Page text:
Explanation for stupid people...
... concerning the definition of a "conspiracy theory."
Or more specifically, an explanation of the situations in which you can and can't invoke the term "conspiracy theory" to dismiss someone's argument as a priori ridiculous.
Three times in the last year I've had people do this, usually after I'd invoked the idea of the military industrial complex. There's just a certain sort of person who can hear that term, invoke the phrase "conspiracy theory" like some sort of magic totem, and retire from the argument, apparently secure in the supposition that they have shown themselves to be worldly and astute, whilst simultaneously suggesting that you're some sort of cabin-dwelling nutter.
What they've actually done is show that they've got a very shakey grasp about what one or both of those terms mean. So, for the benefit of the semantically challenged:
A conspiracy theory, in essence, has to involve an explanation more complicated than the one it seeks to replace. One important definition of "complicated" for these purposes, is the inclusion of factors for which we have no actual evidence. As the name would suggest, this is usually the action of conspirators - people who have an interest in causing an event and then concealing the fact that they've done so.
This in itself of course, doesn't make something untrue. People conceal their actions all the time, for all sorts of reasons and, if they do it well, they won't have left any evidence. It's just that, in the absence of any evidence for or against, it becomes something of a moot point. Where we get into the realms of the unlikely is with those conspiracies that require many and various people to be doing the concealing.
So under this definition, David Icke's stuff is a strong conspiracy theory. Religion, is arguably, a weak sort of conspiracy theory.
The idea of the military industrial complex, simply stated, is that people whose business is to sell weapons to the government have an incentive to make sure their customer keeps buying. If there's a lot of money involved, those incentives become really pretty big. Given that you need at least the threat of war to justify spending the sort of sums involved, this will tend to make countries with large MICs more bellicose than others. Quite a lot of evidence on record for it, including the thoughts of one former US president and military commander (who coined the phrase), but here's my recent favourite:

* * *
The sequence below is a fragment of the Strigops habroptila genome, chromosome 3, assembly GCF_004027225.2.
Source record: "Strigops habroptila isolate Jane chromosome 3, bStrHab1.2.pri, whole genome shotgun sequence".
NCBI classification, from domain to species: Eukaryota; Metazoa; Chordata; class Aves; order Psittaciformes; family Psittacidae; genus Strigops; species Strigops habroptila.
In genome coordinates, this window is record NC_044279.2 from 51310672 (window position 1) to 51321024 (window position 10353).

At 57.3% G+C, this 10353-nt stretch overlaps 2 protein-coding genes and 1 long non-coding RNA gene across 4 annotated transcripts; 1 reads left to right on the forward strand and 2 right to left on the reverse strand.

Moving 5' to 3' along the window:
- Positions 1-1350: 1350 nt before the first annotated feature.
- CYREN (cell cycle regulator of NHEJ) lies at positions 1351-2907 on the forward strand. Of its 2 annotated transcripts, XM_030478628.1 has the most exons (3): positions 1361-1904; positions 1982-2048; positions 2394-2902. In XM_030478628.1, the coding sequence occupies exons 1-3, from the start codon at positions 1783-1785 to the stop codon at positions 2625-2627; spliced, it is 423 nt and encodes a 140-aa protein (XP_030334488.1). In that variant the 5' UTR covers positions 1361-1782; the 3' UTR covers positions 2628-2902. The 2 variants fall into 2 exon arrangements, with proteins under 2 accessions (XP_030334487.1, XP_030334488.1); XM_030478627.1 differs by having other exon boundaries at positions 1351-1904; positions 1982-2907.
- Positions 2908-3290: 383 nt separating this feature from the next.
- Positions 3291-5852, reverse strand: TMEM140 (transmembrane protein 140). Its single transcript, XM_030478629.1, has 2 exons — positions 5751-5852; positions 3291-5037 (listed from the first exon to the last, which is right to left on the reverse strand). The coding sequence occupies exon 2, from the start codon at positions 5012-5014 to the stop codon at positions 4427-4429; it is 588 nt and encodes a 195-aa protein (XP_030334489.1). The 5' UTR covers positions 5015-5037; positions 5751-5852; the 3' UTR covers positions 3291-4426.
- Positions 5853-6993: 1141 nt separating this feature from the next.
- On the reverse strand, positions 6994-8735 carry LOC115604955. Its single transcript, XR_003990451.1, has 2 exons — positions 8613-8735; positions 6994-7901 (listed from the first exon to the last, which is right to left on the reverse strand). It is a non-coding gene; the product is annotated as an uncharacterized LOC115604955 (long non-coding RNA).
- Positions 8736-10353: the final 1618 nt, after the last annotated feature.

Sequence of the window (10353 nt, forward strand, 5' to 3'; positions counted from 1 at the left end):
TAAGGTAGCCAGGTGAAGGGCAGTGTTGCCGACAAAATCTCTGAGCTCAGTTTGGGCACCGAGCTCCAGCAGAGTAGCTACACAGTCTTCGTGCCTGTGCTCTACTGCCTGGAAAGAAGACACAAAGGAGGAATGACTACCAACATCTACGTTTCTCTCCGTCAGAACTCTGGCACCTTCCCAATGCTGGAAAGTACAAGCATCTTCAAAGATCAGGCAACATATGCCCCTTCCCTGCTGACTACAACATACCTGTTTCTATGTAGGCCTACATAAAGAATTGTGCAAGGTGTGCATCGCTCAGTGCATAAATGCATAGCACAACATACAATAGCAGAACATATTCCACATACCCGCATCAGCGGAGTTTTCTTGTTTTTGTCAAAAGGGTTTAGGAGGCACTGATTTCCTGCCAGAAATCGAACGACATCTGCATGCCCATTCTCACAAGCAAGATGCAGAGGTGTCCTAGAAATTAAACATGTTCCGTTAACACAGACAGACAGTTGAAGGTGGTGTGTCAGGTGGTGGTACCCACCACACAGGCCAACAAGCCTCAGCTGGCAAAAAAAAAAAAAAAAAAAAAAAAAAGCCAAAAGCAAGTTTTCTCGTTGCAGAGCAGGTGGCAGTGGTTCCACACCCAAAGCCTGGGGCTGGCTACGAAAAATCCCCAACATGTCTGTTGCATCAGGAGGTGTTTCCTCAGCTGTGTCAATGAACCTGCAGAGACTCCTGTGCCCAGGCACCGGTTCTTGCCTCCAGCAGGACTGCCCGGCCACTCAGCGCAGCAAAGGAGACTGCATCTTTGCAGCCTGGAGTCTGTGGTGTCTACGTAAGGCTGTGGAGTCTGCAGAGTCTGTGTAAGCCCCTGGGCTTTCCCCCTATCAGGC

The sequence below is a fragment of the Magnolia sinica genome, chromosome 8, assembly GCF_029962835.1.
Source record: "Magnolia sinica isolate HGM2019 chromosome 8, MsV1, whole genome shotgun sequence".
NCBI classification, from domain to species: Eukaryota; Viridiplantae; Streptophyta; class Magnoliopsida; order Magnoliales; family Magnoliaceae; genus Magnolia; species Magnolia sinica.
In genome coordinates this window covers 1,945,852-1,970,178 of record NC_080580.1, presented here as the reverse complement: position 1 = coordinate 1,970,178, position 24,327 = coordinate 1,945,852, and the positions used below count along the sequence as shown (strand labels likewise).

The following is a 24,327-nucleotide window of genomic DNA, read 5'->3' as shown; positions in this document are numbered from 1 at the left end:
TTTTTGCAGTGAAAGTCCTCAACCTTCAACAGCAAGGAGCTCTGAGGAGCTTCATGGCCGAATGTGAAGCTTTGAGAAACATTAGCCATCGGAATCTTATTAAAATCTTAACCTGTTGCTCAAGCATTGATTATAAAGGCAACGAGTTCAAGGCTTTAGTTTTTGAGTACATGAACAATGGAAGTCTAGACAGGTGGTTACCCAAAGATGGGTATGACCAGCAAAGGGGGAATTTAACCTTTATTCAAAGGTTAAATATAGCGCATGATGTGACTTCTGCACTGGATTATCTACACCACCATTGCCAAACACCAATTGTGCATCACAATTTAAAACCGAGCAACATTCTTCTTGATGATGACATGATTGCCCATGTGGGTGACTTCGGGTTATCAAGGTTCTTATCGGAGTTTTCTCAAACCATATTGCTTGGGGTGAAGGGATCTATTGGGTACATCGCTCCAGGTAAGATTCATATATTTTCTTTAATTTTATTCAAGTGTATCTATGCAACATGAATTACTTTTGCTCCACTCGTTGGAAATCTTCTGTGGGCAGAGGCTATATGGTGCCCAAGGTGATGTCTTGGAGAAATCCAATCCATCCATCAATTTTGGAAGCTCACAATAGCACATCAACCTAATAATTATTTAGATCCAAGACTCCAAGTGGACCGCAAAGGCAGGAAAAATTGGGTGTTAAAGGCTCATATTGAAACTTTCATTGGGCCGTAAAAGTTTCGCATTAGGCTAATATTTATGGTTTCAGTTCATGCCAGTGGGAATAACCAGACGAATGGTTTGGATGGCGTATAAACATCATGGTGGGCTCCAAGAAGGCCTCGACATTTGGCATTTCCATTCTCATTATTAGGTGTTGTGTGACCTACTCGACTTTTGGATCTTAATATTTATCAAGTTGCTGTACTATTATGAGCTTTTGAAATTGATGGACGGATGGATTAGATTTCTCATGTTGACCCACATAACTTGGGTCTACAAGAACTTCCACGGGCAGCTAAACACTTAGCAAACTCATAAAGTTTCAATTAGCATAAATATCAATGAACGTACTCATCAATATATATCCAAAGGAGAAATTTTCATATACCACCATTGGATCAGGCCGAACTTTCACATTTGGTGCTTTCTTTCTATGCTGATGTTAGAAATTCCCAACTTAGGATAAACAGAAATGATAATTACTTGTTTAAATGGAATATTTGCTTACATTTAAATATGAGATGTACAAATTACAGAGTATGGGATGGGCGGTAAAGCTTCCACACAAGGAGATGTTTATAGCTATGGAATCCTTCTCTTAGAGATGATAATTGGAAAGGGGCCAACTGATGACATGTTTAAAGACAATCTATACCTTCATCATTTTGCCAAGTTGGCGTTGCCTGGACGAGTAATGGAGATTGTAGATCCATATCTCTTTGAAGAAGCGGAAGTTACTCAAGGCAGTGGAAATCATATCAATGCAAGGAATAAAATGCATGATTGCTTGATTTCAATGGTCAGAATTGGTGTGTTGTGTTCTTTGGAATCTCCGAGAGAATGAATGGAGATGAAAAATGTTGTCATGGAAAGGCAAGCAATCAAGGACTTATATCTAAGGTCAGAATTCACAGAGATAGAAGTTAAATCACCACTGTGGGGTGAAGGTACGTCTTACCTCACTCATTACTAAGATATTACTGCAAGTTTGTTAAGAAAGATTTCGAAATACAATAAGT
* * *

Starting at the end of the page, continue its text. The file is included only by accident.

When the Admiral took charge of Pacific Command in 2005, he immediately set about a military-to-military outreach to the Chinese armed forces, something that had plenty of people freaking out at the Pentagon and on Capitol Hill. The Chinese, after all, were scheduled to be our next war. What the hell was Fallon doing?
Contrary to some reports, though, Fallon says he initially had no trouble with then-secretary of defense Donald Rumsfeld on the subject. "Early on, I talked to him. I said, Here's what I think. And I talked to the president, too."
It was only after the Pentagon and Congress started realizing that their favorite "programs of record" (i.e., weapons systems and major vehicle platforms) were threatened by such talks that the shit hit the fan. "I blew my stack," Fallon says. "I told Rumsfeld, Just look at this shit. I go up to the Hill and I get three or four guys grabbing me and jerking me out of the aisle, all because somebody came up and told them that the sky was going to cave in."